You might be thinking, big deal. Curriculum shurickulum. I’m here to tell you that this #isareallybigdeal. Third graders (your darlings) start the year off by learning about how to build a reading life. A reading life!  The first several weeks are spent thinking about how books are like gold (valuable and treasured), setting goals to support volume and stamina, finding “just right” books, reading with fluency and expression, and diving deeper into comprehension. They learn about authors’ craft, character development, figurative language, and developing questions. Students read books that they’re excited about, and they become part of a literate community that shares the joy of beautiful writing. Wow!

You might wonder what you can do at home to support your child’s literacy. It’s hard when there are after school sports, activities, gadgets and play-dates. The Washington Post published an article (click here) that has reasonable ideas to help build a reading life. One of the ideas I loved was sharing your own love of reading, and talking about a part that made you smile or that really caught your attention. I’ll be sharing those moments with my students this year too.

We’re off to a fantastic start in third grade! Please remember to send your child to school with a full tummy so they’re ready to learn, a snack, and a good night of sleep. The photos you’ve sent of your child reading in their favorite cozy place are fantastic. Please remember to send me one if you haven’t done so already.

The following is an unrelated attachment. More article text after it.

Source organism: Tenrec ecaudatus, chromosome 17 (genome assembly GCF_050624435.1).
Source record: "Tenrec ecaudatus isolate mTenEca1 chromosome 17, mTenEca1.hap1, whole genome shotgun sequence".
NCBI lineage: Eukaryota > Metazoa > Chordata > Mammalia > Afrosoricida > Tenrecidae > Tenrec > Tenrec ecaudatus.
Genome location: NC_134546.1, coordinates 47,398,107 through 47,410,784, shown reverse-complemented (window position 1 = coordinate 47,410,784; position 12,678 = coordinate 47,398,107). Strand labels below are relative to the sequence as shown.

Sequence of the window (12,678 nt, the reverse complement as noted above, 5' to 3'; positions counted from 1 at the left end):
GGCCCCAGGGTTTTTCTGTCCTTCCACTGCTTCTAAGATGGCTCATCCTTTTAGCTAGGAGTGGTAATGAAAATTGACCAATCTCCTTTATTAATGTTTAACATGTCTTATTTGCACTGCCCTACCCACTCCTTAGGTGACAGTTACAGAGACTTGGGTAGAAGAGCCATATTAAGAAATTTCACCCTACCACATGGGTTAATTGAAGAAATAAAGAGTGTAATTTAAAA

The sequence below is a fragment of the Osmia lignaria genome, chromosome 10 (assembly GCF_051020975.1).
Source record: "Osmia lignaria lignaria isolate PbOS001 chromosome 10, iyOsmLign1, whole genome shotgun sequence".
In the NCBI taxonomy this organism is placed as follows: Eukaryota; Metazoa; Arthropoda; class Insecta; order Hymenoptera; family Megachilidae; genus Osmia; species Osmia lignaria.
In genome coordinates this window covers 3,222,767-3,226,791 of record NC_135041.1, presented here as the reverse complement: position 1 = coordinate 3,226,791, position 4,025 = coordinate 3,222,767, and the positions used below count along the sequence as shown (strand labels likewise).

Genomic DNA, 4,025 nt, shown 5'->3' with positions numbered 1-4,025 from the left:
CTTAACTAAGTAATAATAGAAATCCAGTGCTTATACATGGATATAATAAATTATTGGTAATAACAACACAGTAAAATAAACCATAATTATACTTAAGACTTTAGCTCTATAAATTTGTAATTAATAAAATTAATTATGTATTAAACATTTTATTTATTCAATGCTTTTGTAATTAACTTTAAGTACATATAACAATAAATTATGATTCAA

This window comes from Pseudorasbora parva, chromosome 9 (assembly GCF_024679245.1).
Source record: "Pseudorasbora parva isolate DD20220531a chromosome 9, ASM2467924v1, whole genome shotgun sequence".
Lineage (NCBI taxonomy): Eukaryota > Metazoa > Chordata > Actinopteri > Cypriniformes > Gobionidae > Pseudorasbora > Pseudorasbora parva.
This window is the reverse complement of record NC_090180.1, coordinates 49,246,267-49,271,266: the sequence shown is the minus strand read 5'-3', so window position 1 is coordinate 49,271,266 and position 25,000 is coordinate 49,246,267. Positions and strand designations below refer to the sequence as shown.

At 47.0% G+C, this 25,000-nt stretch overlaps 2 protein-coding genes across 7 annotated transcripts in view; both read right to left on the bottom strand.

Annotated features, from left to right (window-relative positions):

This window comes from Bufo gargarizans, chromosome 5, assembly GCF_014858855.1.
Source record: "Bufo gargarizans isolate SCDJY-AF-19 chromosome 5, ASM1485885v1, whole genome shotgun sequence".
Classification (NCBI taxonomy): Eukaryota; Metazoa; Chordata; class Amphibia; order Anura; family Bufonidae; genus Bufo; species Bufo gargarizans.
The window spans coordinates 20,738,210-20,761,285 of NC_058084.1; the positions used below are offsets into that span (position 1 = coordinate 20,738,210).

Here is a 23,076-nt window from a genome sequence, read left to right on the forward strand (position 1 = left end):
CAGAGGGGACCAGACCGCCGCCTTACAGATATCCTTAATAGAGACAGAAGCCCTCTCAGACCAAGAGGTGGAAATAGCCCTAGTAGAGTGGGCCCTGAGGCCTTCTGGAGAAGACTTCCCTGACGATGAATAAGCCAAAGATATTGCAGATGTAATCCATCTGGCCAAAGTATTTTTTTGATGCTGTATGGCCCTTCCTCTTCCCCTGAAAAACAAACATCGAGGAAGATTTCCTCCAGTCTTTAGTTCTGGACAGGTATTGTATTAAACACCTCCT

“Books are the plane, and the train, and the road. They are the destination, and the journey. They are home.”~ Anna Quindlen

Shabbat Shalom!


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First Week of Third Grade/Kitah Gimmel

Our first week in third grade was full of learning and fun!  In both general studies and Jewish studies students learned about respect – kavod כבוד.  We established routines and procedures and created our class rules.  We did a variety of activities to learn about showing kindness to others.  One activity showed how mean comments can hurt people inside.  Please ask your children to explain the apple activity, and here is a photo in case they forgot!  You can see that one apple is bruised and one is not.   There is a video clip at the end of this blog post that demonstrates the lesson students learned.

Students also wrote about how they will show respect, listen to others, have self-control, and be kind and safe.  We read the books Chrysanthemum and Chester’s Way to reinforce those ideas.  These values will be  modeled and discussed throughout the school year as children build their social and emotional skills.

Your children are avid readers!  We began talking about building a reading life and how to be successful readers at home and at school.  I am so excited to see that students are already talking about being deeply engaged in a book, when they almost feel as though they are “in” the book.  Wow!  Here are some photos of your sweet children reading in class.